|Issue Date:||2019||Publisher:||The Hong Kong Polytechnic University||Abstract:||Synthetic aperture radar (SAR) is an active radar system capable of creating images of objects or landscapes using electromagnetic waves. SAR is considered an emerging technique in remote sensing and has been bolstered by a significant upsurge in a range of capabilities in relation to technological development and their application to the Earth's surfaces. Remote sensing can be divided into passive and active remote sensing, which refer to optical remote sensing and radar remote sensing, respectively. Compared with optical remote sensing technology, SAR produces comparatively advanced high-resolution images with fewer restrictions and conditions: nighttime, cloudy, and tropical areas benefit from SAR's characteristics, which work in all weather conditions and on a 24-hour basis. Similarly, SAR images can be used for target detection, change detection, land surface monitoring, and other remote sensing techniques that are typically performed by other approaches. However, SAR data processing experiences problems with speckle noise, which is inherent to all SAR images and hinders image interpretation and data analysis. Speckles randomly replace the original reflected signal pixel value, making the pixel dark or bright depending on the ground target features and textures. Typically, researchers regard speckle noise as randomly distributed multiplicative noise and filter SAR images before further data processing with local mean filters and nonlocal filters based on mathematical models of SAR speckle noise. This process utilizes spatial multilooking and multitemporal methods to avoid speckle effects, forming a tradeoff between information loss and speckle reduction; consequently, the choice of filters is important. These problems occur because of inaccurate parameter values and complexity during use, especially regarding empirical window size selection and parameter calculation. Nevertheless, conducting change monitoring with SAR techniques requires despeckled SAR images; hence, this study proposes the use of a multilayer perceptron (MLP) to preprocess SAR data. MLP is a type of artificial neural network that requires supervised training and acts as a universal approximator. In this study, the MLP is trained through supervised learning from original noisy images and images that are considered to be clean. The MLP stores the trained parameters in matrix format to support further despeckling. The training procedure is conducted using multitemporal SAR images of the same area without large changes; otherwise, the overall accuracy would be reduced. The experimental results show that this trained MLP can be applied to different areas after training to address speckle reduction of all types in all areas. This method is trained using large amounts of data and involves both image size and image quantity aspects. However, after training, the method is simpler to use, with less calculation, fewer parameter inputs, and reduced time consumption. Therefore, this method is suitable for monitoring, land cover change detection, and disaster monitoring for preprocessing and despeckling SAR data. Despite the time-consuming training process, speckling is simplified after a well-established MLP is trained.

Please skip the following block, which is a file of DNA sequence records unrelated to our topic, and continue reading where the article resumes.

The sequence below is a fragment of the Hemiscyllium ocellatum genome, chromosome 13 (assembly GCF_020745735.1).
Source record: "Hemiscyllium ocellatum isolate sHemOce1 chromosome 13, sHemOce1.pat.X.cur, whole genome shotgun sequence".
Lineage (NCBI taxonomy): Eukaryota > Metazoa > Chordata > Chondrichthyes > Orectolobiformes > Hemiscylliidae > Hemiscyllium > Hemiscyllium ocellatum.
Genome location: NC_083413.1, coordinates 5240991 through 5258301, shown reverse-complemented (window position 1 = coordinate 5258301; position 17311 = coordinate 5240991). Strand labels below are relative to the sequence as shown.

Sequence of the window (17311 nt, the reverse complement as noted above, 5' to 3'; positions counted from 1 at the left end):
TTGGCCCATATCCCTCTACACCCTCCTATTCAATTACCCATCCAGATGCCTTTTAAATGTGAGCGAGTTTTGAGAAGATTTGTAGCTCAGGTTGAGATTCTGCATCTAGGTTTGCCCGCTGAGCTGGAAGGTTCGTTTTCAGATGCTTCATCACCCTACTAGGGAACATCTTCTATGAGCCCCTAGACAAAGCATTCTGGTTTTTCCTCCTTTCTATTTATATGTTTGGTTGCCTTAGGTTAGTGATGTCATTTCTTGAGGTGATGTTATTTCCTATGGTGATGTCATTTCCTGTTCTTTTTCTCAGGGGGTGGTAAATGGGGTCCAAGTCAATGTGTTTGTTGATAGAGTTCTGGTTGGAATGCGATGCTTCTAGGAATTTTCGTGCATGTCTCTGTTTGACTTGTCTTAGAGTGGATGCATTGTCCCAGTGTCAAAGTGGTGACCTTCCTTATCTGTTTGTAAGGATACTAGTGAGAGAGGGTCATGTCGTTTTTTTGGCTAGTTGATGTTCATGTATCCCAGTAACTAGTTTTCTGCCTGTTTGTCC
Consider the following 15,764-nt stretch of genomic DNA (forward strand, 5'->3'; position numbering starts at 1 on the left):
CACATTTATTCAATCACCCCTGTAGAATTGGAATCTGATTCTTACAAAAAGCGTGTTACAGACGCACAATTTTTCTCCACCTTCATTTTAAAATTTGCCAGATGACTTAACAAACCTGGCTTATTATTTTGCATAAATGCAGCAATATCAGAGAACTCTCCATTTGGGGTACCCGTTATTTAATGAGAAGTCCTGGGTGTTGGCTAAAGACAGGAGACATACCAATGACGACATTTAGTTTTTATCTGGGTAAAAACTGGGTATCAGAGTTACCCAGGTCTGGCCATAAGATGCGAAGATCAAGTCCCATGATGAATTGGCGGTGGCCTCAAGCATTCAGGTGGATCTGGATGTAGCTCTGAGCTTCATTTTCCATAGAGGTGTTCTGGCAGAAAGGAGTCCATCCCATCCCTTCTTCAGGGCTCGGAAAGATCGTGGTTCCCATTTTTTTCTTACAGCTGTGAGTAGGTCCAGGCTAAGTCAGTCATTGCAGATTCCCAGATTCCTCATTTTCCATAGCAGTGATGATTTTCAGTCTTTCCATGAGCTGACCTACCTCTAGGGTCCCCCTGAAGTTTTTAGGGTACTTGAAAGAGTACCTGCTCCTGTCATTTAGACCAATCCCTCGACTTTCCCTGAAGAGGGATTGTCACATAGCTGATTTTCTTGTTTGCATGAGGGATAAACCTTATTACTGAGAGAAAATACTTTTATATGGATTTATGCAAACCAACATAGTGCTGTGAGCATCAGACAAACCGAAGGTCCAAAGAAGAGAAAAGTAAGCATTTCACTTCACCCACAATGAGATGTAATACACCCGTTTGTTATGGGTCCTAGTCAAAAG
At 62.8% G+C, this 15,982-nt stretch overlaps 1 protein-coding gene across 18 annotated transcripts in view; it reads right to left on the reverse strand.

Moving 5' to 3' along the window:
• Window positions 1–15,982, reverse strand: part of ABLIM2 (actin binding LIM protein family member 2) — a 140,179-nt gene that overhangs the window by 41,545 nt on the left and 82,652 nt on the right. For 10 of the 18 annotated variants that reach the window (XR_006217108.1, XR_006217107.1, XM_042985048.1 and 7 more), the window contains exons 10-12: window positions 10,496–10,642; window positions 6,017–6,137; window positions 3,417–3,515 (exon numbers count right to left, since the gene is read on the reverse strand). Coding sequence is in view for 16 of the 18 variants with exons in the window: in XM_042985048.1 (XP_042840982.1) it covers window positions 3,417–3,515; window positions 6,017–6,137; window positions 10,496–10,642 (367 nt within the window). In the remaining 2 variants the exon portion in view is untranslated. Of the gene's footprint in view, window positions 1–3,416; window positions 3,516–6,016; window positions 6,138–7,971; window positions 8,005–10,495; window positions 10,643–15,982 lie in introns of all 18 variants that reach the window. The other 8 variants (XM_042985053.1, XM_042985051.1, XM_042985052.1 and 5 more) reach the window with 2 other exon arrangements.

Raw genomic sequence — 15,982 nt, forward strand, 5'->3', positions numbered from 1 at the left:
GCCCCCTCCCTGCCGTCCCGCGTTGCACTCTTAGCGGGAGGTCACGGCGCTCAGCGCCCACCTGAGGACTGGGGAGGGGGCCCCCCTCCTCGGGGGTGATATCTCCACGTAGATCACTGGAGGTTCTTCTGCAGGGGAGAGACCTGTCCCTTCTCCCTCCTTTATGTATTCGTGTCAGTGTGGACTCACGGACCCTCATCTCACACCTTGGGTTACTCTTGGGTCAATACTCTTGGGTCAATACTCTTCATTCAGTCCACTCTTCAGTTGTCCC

This investigation of MLP in the despeckling process involves experiments and testing on real applications and the analysis and interpretation of the MLP structure and its applicability for different satellites and a variety of land features. The MLP structure is flexibly defined depending on the quantity of data to process, the time-consumption limitations, and the condition of the available hardware. Generally, larger numbers of neural network neurons and layers facilitate convergence and reduce errors compared with constricted MLP architectures; however, because of time-consumption and hardware constraints, this research adopts an optimized solution with a specific structure. To demonstrate the abilities of an MLP for despeckling according to distinct wavelengths and land feature diversity, we test the MLP using X-, L-, and C-band data and mountainous, urban and water areas. The results reveal similarities and differences in MLP applications. Based on the results, we suggest training the MLP with different wavebands, spatial resolutions, and land features if appropriate datasets are available; otherwise, a universally trained MLP can achieve satisfactory despeckling performance. By applying higher quality despeckled SAR images, case studies in Salt Lake and Dongting Lake water system are presented to verify the results and demonstrate the necessity for preprocessing when analyzing SAR data. Experiment in Salt Lake presented the applicability of SAR change detection through optical data verification. The changes and monitoring in Dongting Lake water system are more advantageous for both visual inspections and statistical analysis than are the current visual inspection and binarization methods for water content extraction and area change monitoring. The results show that the Dongting Lake water surface changes seasonally because of rainfall. River flows and that the changes in the surrounding agricultural area are conspicuous because SAR data are sensitive to water content and simplify the differentiation of smooth ground surface reflection from rough surfaces and double bounce reflections. Generally, this research presents a novel method for despeckling SAR images. The MLP, although not absolutely new, is improved in several aspects; this improved MLP can effectively reduce noise in SAR images. Different SAR images can be adequately despeckled using a trained dataset based on self-learned images. The results indicate that the deep learning method can perceive more properties than humans can. The cleaned images can be further processed and interpreted, such as for land monitoring in the Salt Lake the Dongting Lake area.
|Description:||xv, 163 pages : color illustrations
PolyU Library Call No.: [THS] LG51 .H577P LSGI 2019 Tang
|URI:||http://hdl.handle.net/10397/80577||Rights:||All rights reserved.|
|Appears in Collections:||Thesis|
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Citations as of May 21, 2019